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FDA Clears DePuy Synthes Cement-Augmented Pedicle Screw Systems

By PR Newswire | January 26, 2017

VIPER and EXPEDIUM Fenestrated Screw Systems designed for enhanced fixation in patients with advanced stage spinal tumors.

DePuy Synthes, part of the Johnson & Johnson Family of Companies, has received 510(k) clearance from the U.S. Food and Drug Administration (FDA) for the VIPER and EXPEDIUM Fenestrated Screw Systems. When used in conjunction with CONFIDENCE High Viscosity Spinal Cement, the screws are intended to restore the integrity of the spinal column in patients with advanced stage spinal tumors. The VIPER and EXPEDIUM Fenestrated Screw Systems may be used in open or percutaneous spinal fusion surgery.
 
Metastatic spine disease accounts for 10 percent to 30 percent of new cancer diagnoses annually.1 Surgical fixation with pedicle screws may be used as palliative care to stabilize the spine, help reduce pain and help keep the patient mobile.1 The VIPER and EXPEDIUM Fenestrated Screws are designed with a hollow shaft, or cannulation. This design along with holes called fenestrations above the screw tip enable controlled delivery of CONFIDENCE High Viscosity Spinal Cement into the vertebra to provide immediate screw fixation.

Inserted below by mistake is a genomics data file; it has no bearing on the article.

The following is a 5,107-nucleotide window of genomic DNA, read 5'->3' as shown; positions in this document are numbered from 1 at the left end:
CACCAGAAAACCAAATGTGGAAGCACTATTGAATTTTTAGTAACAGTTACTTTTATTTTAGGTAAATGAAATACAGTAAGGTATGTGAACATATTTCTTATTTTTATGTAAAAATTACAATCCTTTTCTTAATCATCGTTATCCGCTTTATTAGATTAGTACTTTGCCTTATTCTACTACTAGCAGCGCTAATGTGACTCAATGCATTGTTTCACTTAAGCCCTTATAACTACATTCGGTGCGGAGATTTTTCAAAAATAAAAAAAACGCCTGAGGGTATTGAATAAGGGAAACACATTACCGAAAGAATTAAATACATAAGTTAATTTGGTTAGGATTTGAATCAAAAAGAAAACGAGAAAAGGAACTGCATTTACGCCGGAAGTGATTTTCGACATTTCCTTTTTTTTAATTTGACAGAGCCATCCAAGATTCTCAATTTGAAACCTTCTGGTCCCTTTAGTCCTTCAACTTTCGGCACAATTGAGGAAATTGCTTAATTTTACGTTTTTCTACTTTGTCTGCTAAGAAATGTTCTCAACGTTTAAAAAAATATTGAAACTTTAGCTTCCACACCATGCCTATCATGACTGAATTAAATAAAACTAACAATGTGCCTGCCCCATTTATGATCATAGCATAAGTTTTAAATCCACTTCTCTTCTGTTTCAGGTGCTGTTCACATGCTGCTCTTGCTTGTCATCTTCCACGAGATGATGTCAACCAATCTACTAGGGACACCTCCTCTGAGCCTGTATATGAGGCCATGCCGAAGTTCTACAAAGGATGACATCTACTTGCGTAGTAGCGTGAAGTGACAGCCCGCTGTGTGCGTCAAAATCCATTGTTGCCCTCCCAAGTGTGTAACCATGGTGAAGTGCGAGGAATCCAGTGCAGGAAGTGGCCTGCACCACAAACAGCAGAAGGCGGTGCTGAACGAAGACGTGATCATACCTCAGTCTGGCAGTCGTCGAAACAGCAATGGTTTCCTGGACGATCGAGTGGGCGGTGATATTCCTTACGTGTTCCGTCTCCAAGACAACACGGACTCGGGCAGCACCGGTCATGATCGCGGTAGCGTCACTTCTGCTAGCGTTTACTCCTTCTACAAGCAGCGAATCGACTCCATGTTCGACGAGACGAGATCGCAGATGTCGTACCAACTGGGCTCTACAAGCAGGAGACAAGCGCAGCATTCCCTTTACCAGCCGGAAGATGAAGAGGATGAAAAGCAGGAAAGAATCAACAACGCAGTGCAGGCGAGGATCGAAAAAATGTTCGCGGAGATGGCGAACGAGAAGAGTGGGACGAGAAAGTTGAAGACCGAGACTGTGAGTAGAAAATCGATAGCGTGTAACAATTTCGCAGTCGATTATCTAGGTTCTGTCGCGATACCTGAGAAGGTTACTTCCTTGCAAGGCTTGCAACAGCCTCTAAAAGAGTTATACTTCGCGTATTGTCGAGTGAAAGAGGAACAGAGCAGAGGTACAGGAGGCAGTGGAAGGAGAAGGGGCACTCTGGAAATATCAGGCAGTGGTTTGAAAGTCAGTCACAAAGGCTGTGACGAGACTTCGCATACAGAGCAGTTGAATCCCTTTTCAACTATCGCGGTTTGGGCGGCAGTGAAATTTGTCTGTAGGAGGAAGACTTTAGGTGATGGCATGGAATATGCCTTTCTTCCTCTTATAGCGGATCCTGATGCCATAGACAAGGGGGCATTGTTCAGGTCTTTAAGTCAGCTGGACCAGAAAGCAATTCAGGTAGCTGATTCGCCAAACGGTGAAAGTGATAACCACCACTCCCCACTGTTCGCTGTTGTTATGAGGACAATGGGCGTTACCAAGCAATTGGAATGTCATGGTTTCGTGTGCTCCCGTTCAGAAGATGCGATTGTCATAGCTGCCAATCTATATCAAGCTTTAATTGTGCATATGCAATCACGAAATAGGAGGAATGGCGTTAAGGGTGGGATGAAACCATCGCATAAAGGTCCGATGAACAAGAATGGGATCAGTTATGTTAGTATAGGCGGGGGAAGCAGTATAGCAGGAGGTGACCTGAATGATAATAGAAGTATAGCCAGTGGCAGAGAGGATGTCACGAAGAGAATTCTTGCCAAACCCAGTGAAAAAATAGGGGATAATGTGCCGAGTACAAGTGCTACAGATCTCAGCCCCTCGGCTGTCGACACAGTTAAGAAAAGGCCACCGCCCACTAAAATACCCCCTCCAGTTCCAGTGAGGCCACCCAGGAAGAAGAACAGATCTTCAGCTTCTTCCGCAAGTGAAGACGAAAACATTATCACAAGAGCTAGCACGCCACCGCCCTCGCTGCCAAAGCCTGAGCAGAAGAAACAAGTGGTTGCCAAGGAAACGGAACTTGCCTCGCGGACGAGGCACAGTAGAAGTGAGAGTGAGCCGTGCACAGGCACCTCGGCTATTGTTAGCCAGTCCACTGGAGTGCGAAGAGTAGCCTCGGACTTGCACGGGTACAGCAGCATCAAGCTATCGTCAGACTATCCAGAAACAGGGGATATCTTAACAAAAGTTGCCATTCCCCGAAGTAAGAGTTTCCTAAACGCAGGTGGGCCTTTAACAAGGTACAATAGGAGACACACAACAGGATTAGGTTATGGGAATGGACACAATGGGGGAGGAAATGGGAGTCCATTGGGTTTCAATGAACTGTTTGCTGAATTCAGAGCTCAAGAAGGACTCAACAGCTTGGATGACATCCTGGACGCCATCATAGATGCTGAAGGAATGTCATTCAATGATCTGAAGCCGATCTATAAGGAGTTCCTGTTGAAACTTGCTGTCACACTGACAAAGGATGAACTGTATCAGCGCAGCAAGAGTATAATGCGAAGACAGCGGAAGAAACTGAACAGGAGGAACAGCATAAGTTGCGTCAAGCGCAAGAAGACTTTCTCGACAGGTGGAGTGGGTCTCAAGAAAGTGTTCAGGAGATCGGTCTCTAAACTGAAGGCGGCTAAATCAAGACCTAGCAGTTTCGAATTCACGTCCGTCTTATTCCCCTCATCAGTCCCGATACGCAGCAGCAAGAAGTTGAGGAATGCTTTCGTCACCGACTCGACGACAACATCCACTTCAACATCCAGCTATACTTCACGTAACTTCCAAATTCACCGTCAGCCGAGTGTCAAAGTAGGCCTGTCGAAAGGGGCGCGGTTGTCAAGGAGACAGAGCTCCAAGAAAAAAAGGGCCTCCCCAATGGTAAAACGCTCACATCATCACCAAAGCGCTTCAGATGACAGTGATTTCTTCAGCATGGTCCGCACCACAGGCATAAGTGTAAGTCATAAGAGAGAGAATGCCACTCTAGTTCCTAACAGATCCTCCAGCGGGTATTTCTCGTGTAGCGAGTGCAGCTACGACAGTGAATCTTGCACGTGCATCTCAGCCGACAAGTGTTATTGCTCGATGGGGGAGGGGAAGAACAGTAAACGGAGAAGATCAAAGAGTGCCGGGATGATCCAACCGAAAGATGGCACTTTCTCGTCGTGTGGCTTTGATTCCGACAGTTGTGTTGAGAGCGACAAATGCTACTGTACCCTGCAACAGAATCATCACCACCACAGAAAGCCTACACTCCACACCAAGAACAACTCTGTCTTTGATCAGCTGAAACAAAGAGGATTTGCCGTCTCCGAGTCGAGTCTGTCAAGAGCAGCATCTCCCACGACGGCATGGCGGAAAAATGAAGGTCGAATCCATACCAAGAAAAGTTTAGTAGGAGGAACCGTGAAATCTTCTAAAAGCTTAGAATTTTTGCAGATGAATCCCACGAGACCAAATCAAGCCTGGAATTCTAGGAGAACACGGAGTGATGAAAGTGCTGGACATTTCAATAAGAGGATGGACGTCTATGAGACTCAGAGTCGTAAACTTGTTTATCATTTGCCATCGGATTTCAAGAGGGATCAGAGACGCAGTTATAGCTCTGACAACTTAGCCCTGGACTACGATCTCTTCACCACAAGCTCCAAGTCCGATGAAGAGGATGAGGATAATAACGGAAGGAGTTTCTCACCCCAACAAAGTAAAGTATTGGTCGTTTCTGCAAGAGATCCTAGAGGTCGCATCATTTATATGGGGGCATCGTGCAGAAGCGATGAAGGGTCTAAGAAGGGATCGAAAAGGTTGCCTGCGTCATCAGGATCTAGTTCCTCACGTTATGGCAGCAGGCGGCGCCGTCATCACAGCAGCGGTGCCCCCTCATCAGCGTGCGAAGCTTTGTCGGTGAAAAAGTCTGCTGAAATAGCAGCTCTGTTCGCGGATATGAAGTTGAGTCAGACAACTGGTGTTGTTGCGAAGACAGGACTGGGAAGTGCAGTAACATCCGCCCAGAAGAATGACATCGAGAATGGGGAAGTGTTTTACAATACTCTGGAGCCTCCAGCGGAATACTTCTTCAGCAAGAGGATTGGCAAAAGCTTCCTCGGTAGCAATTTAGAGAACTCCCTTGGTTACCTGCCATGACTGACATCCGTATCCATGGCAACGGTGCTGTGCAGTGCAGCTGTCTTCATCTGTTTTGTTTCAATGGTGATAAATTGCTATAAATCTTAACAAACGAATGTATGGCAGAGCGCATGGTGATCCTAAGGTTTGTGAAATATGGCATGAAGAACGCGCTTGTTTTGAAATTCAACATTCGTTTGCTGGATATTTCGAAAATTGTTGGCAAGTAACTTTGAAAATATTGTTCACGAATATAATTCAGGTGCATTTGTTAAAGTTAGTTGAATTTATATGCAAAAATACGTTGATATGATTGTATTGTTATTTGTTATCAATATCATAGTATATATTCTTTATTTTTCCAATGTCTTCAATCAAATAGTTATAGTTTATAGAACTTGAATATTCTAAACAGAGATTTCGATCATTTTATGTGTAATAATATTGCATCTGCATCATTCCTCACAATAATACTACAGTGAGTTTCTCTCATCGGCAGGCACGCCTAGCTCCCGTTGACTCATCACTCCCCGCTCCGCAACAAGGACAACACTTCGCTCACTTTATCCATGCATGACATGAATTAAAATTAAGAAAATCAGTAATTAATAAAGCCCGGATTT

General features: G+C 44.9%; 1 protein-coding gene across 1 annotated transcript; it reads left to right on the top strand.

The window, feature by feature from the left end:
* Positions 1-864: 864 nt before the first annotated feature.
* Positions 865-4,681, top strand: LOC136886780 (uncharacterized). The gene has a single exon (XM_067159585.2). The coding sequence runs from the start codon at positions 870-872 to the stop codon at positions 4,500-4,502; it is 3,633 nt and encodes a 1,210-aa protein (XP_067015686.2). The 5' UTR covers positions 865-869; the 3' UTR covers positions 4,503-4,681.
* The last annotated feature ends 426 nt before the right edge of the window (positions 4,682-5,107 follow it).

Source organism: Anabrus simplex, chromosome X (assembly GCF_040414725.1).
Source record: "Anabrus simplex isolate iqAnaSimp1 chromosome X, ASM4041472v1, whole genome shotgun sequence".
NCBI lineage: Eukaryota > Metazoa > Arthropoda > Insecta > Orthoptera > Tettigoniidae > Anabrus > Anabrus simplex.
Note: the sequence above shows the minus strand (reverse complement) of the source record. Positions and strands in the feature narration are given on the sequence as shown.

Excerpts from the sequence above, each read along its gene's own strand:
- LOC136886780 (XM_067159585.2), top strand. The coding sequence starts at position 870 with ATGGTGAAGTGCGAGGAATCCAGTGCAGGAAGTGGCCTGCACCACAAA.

"Metastatic disease in the spine can be severely painful and limiting for patients who are really trying to maintain quality of life, and there is a significant need for spinal implants that enhance stability in metastatic bone disease so that these patients can continue to function freely," said William C. Horton, M.D., vice president of research & development, DePuy Synthes Spine. "We designed these fenestrated screw systems to help address those needs, and to facilitate minimally invasive solutions for patients suffering from this disease."
 
The VIPER Fenestrated Screws are compatible with the VIPER and EXPEDIUM 5.5 Spine Systems and the EXPEDIUM Fenestrated Screws are compatible with the EXPEDIUM VERSE Spinal System. Both fenestrated screw systems are anticipated to be available in the United States in mid-2017.
 
References
1Dunning, E.C, et al. Complications in the management of metastatic spinal disease. World J Orthop. 2012 Aug 18; 3(8): 114–121.
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